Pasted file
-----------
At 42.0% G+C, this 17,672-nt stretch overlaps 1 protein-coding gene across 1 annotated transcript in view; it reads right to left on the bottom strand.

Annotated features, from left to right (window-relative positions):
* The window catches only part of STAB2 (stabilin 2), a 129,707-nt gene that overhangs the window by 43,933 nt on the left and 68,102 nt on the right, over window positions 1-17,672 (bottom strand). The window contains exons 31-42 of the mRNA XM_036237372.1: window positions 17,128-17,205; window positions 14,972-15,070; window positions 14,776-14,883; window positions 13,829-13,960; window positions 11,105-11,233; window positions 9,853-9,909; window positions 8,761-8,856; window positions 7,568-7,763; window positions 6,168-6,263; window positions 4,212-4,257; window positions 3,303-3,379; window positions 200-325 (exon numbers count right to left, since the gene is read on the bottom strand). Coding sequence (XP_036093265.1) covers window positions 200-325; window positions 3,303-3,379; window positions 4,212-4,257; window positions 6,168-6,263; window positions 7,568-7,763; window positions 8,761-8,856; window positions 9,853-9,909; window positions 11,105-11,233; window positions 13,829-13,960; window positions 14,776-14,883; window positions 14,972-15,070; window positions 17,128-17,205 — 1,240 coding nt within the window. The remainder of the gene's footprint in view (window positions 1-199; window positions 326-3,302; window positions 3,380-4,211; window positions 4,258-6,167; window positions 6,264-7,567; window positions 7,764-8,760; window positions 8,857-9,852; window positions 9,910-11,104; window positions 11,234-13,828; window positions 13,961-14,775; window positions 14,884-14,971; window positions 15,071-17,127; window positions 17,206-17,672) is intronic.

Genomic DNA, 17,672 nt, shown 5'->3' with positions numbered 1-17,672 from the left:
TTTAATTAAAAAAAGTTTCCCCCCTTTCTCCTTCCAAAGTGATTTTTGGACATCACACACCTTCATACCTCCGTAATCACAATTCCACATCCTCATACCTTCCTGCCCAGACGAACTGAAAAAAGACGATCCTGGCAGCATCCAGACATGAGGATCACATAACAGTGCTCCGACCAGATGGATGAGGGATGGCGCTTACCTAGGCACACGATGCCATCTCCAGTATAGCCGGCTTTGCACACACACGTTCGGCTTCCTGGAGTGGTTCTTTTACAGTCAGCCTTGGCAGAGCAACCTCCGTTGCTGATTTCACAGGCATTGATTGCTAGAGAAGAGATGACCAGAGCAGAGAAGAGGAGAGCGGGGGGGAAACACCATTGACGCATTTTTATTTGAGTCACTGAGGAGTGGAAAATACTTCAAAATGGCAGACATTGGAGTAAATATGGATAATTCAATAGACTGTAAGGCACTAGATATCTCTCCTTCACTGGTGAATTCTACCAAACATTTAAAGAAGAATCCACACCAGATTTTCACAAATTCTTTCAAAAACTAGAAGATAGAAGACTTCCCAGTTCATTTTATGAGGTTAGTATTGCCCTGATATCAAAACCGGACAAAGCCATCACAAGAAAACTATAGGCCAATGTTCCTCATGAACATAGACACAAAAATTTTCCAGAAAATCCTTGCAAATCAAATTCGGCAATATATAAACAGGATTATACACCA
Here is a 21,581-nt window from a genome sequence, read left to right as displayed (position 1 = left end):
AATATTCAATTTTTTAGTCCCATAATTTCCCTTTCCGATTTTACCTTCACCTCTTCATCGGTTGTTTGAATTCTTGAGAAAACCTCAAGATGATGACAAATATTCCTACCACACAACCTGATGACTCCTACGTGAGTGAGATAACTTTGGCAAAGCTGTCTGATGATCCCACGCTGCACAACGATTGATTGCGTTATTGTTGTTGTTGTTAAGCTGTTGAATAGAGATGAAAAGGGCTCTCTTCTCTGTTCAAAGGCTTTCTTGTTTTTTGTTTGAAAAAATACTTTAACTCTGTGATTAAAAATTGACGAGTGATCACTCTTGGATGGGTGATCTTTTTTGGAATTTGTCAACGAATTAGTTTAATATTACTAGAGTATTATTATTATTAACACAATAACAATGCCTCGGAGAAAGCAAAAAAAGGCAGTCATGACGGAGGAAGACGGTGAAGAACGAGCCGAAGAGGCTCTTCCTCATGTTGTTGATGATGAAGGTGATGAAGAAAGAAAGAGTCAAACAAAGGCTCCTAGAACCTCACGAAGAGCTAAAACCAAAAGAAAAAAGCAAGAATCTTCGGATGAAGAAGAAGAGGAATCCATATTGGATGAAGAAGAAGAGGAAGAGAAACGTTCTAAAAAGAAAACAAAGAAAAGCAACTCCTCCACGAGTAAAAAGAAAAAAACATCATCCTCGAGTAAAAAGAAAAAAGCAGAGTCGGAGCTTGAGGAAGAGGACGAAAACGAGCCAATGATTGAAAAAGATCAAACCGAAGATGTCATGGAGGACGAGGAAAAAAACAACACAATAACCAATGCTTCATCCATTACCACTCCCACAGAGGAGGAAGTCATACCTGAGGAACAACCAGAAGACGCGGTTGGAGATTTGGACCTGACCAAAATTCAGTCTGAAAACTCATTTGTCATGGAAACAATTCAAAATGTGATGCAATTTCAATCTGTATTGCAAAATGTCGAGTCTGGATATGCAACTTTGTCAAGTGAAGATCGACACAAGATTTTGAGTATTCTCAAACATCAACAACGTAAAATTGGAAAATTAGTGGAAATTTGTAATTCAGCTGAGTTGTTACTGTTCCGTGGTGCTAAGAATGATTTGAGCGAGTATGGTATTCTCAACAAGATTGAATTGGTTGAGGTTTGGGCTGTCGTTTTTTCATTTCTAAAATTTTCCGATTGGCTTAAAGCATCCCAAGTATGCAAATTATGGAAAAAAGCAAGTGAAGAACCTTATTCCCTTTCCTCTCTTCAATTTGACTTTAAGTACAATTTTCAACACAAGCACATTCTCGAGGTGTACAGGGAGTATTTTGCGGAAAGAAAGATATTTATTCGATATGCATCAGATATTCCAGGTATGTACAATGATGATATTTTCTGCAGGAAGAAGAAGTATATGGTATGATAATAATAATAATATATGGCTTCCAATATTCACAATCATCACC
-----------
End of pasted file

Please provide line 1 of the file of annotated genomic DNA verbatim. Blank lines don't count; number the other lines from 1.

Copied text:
At 42.0% G+C, this 17,672-nt stretch overlaps 1 protein-coding gene across 1 annotated transcript in view; it reads right to left on the bottom strand.